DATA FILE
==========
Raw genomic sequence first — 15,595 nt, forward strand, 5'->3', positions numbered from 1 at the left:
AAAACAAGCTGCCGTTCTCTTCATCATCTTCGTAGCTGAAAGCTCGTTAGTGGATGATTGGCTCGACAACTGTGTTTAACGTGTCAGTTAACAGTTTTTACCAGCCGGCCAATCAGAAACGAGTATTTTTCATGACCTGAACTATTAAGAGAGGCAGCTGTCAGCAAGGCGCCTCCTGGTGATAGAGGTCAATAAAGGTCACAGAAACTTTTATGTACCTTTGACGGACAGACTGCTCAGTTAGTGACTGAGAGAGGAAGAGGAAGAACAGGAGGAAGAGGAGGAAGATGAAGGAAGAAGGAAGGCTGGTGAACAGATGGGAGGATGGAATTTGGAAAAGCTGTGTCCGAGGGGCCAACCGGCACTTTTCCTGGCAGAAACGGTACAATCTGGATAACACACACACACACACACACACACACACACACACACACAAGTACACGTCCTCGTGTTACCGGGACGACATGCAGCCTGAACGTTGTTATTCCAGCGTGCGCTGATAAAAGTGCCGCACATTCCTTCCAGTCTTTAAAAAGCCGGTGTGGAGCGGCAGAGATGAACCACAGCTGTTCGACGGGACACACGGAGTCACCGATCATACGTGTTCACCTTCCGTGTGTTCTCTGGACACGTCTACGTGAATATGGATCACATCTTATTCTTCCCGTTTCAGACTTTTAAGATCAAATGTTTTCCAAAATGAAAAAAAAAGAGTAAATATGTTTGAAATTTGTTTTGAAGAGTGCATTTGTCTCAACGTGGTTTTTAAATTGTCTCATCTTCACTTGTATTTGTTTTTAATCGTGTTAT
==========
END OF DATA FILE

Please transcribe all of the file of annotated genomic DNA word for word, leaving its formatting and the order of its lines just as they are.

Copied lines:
Raw genomic sequence first — 15,595 nt, forward strand, 5'->3', positions numbered from 1 at the left:
AAAACAAGCTGCCGTTCTCTTCATCATCTTCGTAGCTGAAAGCTCGTTAGTGGATGATTGGCTCGACAACTGTGTTTAACGTGTCAGTTAACAGTTTTTACCAGCCGGCCAATCAGAAACGAGTATTTTTCATGACCTGAACTATTAAGAGAGGCAGCTGTCAGCAAGGCGCCTCCTGGTGATAGAGGTCAATAAAGGTCACAGAAACTTTTATGTACCTTTGACGGACAGACTGCTCAGTTAGTGACTGAGAGAGGAAGAGGAAGAACAGGAGGAAGAGGAGGAAGATGAAGGAAGAAGGAAGGCTGGTGAACAGATGGGAGGATGGAATTTGGAAAAGCTGTGTCCGAGGGGCCAACCGGCACTTTTCCTGGCAGAAACGGTACAATCTGGATAACACACACACACACACACACACACACACACACACACACAAGTACACGTCCTCGTGTTACCGGGACGACATGCAGCCTGAACGTTGTTATTCCAGCGTGCGCTGATAAAAGTGCCGCACATTCCTTCCAGTCTTTAAAAAGCCGGTGTGGAGCGGCAGAGATGAACCACAGCTGTTCGACGGGACACACGGAGTCACCGATCATACGTGTTCACCTTCCGTGTGTTCTCTGGACACGTCTACGTGAATATGGATCACATCTTATTCTTCCCGTTTCAGACTTTTAAGATCAAATGTTTTCCAAAATGAAAAAAAAAGAGTAAATATGTTTGAAATTTGTTTTGAAGAGTGCATTTGTCTCAACGTGGTTTTTAAATTGTCTCATCTTCACTTGTATTTGTTTTTAATCGTGTTAT